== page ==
Jun 8, 2010

The Life of a Teenager on a ‘Real Food’ Diet

This article is written by Jessica Lipe, daughter of Mike and Lisa Lipe, whose family has been on a real food journey for about five years.
Early in the morning it’s time for fresh eggs from the back yard scrambled with newly picked greens. Toss in a few organic onions and you have breakfast. Lunch rolls around and the tantalizing aroma of pizza floods your senses in the cafeteria as you munch on lettuce, chicken, broccoli sprouts, and homemade lacto-fermented mayo, between homemade sprouted wheat bread. Dinner time! Its fresh liver and gravy with a side of lacto-fermented veggies. The choices of the veggies: Sauerkraut, pickles, or Kimchi. The pickles are the most bearable, so that ends up on your plate.

Five years ago, I would never have come near these meals with a ten foot pole. Now it’s nothing new. Eat it, or go hungry. Even if liver seems like the most detestable food you could ever eat, it really is good for you and after the initial disgust, quiet tasty, and a favorite meal for me and my family. But five years ago, things were different. And if you go back another five years, you’ll find cereal in our cabinet decked with sugar, sweets in the cupboard, and 1% milk in the fridge. You might even find me on the floor, curled up with violent stomach spasms. Those happened often, and were to be expected. This was uncomfortable and most annoying, not to mention painful. The years pass, and they remain, but finally Mom discovers a new way to eat. Bit by bit, our eating habits morph into ‘real food’, my brother and I protesting all the way. Even, now, the idea of eating brains or lamb fries terrify us, but those have yet to make the dinner table.

But now, with 11 years of stomach problems, they have all but disappeared in the five years I’ve been on ‘real food’. Raw milk replaced the 1%, eggs and healthy homemade smoothies took over the cereal, and the cupboards were bare of sweets and candies. What a shock to my brother's and my poor, sugar addicted taste buds. But don’t give up hope, we learned to adapt. We tried things we thought were disgusting, and to our surprised grew to like them. Sometimes the first taste was as bad as we expected it to be, but after multiple tastes, decided we could deal with it, and, eventually, grew to like it.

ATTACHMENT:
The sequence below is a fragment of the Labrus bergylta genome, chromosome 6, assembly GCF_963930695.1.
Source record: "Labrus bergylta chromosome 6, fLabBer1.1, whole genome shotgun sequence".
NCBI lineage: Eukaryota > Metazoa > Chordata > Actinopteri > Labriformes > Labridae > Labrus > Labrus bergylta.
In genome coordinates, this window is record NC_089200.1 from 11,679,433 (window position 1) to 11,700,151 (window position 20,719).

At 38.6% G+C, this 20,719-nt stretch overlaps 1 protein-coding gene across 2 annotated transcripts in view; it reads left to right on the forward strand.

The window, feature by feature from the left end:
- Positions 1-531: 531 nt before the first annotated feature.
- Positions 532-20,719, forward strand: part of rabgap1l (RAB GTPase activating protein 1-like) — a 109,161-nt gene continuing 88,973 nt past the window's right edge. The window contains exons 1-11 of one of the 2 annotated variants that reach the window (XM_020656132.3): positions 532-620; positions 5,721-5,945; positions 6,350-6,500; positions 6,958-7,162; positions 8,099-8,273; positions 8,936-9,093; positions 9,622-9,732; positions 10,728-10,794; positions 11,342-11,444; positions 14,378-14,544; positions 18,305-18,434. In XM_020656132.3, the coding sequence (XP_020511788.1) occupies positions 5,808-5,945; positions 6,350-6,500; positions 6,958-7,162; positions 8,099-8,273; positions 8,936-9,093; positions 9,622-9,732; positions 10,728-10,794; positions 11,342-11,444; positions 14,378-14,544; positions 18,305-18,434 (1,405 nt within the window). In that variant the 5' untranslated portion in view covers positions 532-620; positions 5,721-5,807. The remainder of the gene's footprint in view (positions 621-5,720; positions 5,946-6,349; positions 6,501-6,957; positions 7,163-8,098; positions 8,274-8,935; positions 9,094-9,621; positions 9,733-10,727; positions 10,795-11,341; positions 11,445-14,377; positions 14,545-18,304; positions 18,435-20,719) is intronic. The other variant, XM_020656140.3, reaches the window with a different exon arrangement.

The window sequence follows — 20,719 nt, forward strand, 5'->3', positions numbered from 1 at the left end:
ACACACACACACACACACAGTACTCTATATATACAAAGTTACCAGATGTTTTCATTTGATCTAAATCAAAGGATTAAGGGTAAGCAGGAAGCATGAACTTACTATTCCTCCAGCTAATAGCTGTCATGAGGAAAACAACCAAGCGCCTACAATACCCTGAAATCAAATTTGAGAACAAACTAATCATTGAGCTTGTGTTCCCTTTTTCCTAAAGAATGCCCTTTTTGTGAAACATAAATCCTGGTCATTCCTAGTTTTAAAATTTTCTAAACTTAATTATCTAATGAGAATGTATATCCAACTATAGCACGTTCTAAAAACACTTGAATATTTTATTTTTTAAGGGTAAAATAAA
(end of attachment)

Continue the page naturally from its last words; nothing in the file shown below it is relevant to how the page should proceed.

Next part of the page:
For example, Kombucha. This is a fermented Chinese tea that I wanted nothing to do with, but now, I drink it like most teens consume soda. Speaking of soda, I can’t stand the stuff! It makes my throat burn if I drink it, as it should everyone’s, but people have it so often, they just don’t notice anymore.

Parents, you brave ones who are trying to get your teens, or even spouses on this diet, take comfort. Tell your family it’s this or nothing; it worked on my brother and me. There were a few nights we went hungry, but eventually, our parents prevailed. Now don’t think that your teens will like everything you put before them, but I don’t regret changing my diet at all. I feel stronger and healthier and have more energy.

If I ever eat processed foods, I feel drained, and have a crabby attitude. I still struggle with avoiding sweets, they really are yummy, but sometimes, my stomach will react to that food, and my mind promptly decides that this ‘real food’ is much better. I enjoy Mom’s recipes (more often then not) and plan to get them for myself once I start a family.

Jessica Lipe, age 16

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  1. beautifully written---you are an inspiration to me and my family! thanks for sharing...

  2. Thank you Mrs. Fiser. Glad to be of help. :)

  3. Thanks. I needed that encouragement. My 15-year-old is very supportive, but the rest of my children are struggling with the changes we're making to our diet. Hopefully one day they'll appreciate it.



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